—Tom Lynch, NEW CITY


On the new EP Whatever Happened to Soft Targets?, this four-piece just about nails an icy-cool postpunk sound halfway between the Only Ones and Joy Division. The guitars jump from overdriven chugging to expansive, echoing chords, the drums are trebly and brittle with slapback reverb, and vocalist Chris Auman sings with world-weary aloofness -- when he hits the occasional wrong note, it just sounds like he can't see the point of trying any harder. But while icy-cool postpunk leans pretty hard on a specific production style, it also needs songs, and these guys don't have them. Whatever Happened starts promisingly with the shoegazery "Returning," which features some great drum bashing from Dave Potter and a simple, catchy vocal melody. After that, though, things go wrong and stay that way. It's bold to make an instrumental the second track on your CD, but the instrumental in question, "Clearing the Brush (on Brokeback Mountain)," is saddled not only with a terrible name but with a go-nowhere chord progression that sucks away any excitement still lingering in the air after "Returning." The faux-reggae "Crushed" doesn't do much to redeem the disc (or the idea of unfunky punks trying to get even a little bit irie), and the last two songs are a forgettable blur of awkward structures and half-assed melodies. The Soft Targets may be shooting for inspired ennui, but by the end it comes off more like plain old boredom.


Soft Targets' five-song Whatever Happened To Soft Targets? serves up a nice enough guitar-charged garage/grunge /pop with Bunnymen echoes to document the ever-in flux band's sound circa 2006. However, the sole instrumental ("Clearing The Bush") aside, the simplistic lyrics and weak, poorly enunciated vocals sound as if afterthought additions that otherwise undercut the other four songs.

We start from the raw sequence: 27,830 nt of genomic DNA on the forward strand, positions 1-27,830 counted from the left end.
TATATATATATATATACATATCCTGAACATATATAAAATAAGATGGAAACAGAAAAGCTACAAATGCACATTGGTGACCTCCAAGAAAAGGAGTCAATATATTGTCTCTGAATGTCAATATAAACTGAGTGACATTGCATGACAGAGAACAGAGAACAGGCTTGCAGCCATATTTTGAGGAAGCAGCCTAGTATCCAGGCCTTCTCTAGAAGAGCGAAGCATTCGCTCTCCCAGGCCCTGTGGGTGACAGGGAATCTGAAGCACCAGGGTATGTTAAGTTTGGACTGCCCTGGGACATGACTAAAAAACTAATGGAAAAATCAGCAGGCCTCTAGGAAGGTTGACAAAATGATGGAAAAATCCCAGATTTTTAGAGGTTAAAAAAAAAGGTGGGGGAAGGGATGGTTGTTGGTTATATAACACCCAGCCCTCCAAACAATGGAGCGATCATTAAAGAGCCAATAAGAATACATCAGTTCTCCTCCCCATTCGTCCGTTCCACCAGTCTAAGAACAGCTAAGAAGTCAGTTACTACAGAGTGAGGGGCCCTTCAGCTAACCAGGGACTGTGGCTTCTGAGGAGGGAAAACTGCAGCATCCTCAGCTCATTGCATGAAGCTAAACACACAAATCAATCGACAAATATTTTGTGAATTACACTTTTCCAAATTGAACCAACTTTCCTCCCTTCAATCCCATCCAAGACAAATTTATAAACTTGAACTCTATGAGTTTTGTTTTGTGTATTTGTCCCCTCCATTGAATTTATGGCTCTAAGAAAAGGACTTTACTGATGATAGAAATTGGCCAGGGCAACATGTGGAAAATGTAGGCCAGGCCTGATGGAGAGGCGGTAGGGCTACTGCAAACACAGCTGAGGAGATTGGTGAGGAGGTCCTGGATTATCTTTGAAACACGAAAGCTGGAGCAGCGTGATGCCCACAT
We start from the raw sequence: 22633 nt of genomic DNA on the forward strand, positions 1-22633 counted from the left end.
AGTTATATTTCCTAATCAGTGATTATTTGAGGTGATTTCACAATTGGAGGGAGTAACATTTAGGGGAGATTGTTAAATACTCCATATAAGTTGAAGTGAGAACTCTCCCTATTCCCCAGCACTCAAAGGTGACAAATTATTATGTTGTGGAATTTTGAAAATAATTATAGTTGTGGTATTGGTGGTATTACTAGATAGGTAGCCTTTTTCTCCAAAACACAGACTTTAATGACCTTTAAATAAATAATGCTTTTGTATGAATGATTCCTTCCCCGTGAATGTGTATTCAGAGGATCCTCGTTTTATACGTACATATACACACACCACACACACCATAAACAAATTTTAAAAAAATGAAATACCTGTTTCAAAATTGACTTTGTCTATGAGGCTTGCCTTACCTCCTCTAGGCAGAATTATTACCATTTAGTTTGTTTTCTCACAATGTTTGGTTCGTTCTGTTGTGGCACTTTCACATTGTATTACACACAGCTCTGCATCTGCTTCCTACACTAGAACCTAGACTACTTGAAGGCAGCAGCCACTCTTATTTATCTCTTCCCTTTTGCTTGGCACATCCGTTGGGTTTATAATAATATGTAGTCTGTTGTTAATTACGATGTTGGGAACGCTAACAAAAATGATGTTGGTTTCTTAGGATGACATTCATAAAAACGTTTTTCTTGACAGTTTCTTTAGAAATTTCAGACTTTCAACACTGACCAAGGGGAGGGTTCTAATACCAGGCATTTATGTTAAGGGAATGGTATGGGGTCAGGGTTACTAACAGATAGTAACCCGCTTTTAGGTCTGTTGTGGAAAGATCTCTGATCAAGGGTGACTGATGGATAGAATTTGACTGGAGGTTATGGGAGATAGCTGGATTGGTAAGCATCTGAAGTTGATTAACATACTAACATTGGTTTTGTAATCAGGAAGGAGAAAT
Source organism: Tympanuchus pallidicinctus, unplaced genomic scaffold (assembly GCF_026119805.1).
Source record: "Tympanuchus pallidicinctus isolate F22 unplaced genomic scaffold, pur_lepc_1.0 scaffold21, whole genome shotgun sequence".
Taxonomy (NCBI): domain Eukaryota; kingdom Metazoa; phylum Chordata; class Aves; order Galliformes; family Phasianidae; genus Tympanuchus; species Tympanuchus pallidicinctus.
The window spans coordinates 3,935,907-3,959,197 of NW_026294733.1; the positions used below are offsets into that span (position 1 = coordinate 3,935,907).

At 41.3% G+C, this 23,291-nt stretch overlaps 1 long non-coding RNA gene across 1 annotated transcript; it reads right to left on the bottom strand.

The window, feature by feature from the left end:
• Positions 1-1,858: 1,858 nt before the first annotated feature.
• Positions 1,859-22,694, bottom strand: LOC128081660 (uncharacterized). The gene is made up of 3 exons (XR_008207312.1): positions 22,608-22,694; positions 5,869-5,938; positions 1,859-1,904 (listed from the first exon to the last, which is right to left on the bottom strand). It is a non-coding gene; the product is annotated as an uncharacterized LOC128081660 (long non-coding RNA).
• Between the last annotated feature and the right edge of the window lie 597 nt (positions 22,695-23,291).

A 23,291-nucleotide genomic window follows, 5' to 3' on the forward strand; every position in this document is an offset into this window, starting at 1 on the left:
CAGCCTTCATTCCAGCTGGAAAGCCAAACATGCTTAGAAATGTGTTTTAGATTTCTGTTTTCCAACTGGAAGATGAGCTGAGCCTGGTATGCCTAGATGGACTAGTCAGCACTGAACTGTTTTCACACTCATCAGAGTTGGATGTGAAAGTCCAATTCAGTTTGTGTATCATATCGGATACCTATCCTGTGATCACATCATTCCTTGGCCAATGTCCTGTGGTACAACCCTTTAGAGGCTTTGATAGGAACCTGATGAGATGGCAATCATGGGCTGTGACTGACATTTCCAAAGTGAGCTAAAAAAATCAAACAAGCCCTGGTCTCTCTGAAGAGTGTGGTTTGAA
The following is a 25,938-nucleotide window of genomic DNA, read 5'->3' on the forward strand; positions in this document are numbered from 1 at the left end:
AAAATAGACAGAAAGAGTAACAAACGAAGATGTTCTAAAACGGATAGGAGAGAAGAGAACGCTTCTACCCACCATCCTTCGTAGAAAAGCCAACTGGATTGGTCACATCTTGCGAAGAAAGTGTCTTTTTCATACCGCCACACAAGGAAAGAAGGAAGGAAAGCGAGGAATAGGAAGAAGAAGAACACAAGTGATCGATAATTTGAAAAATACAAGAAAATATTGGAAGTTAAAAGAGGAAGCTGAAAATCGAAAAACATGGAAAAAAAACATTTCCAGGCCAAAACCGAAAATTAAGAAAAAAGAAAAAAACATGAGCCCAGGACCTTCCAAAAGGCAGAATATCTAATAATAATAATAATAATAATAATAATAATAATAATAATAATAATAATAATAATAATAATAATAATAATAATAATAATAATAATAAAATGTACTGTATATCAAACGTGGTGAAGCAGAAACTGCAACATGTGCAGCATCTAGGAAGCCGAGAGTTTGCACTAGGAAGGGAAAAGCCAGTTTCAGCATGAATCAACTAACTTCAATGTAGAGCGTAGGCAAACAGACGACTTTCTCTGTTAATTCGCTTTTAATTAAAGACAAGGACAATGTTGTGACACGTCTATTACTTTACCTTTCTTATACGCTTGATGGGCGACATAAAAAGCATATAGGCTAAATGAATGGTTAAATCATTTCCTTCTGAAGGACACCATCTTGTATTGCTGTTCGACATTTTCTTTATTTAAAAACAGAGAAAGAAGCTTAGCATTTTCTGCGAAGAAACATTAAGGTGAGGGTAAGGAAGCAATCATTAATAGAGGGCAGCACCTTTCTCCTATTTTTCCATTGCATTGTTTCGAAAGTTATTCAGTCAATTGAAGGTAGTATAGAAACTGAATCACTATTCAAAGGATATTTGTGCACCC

Whataya doing Stimac? So you're a foot-pee-er aren't you? There's just so much shit to do. Are you friends with the press release? These are mandates. Ball-spot torpedo tycoon sixshits. Zack wants to know if I can stretch this shit out to 150 words, but goddamnit! I wanna go get a burger

—Rotten Milk, LUMPEN




Bare-bones rock in the tradition of Built to Spill and Flamin' GrooviesTIME-OUT CHICAGO



Lawyers by Day Rockers by Night

Eric Herman, Staff Reporter (January 1, 2007)

When he's not prosecuting murderers and drug dealers, John Kezdy stands on stage singing "Body Bag."

Mark Shlifka, also a prosecutor, sticks to more mainstream music, revving up bar crowds with favorites like Aerosmith's "Sweet Emotion."

Lawyers have a reputation for being boring. Prosecutors and criminal defense lawyers, whose work deals with life-and-death events, can be wound extra tight. But a handful of Chicago criminal lawyers defy the stereotype, playing in clubs and recording studios across the city. And they see parallels, up to a point, between trial work and playing music.

"Playing live for people is like winning a jury trial. It's just the best feeling," said Dan Kiss, a Cook County assistant public defender and bass player for Soft Targets. "There's a lot less pressure, too. No one goes to prison if you play a bad show."

New record coming out

Kezdy runs the statewide grand jury bureau of the Illinois attorney general's office. But long before law school, he had found another consuming passion: punk rock.

The turning point, he said, was hearing the Sex Pistols' "Never Mind the Bollocks, Here's the Sex Pistols."

"That album changed my life," said Kezdy, 47. "It wasn't just the music. It was the whole attitude."

Kezdy formed the Effigies in 1980 after dropping out of the University of Wisconsin. They played Chicago clubs and toured the United States in a van. The Effigies recorded three albums of original songs, including "Body Bag."

The band split up after six years. Kezdy resumed his education and decided to become a prosecutor. Then, in 2003, two former bandmates approached him about reviving the Effigies. He agreed.

Their first record of new material in 20 years, "Reside," comes out this month.

Though punk rock had an anti-authority message at its core and many of its icons died from drug abuse, Kezdy sees no conflict between playing it and representing the state in criminal cases.

"I've never seen punk rock as being synonymous with breaking the law. To me, the basic things that I admire in punk rock, they end up being kind of old conservative values: independence, complete self-reliance," he said.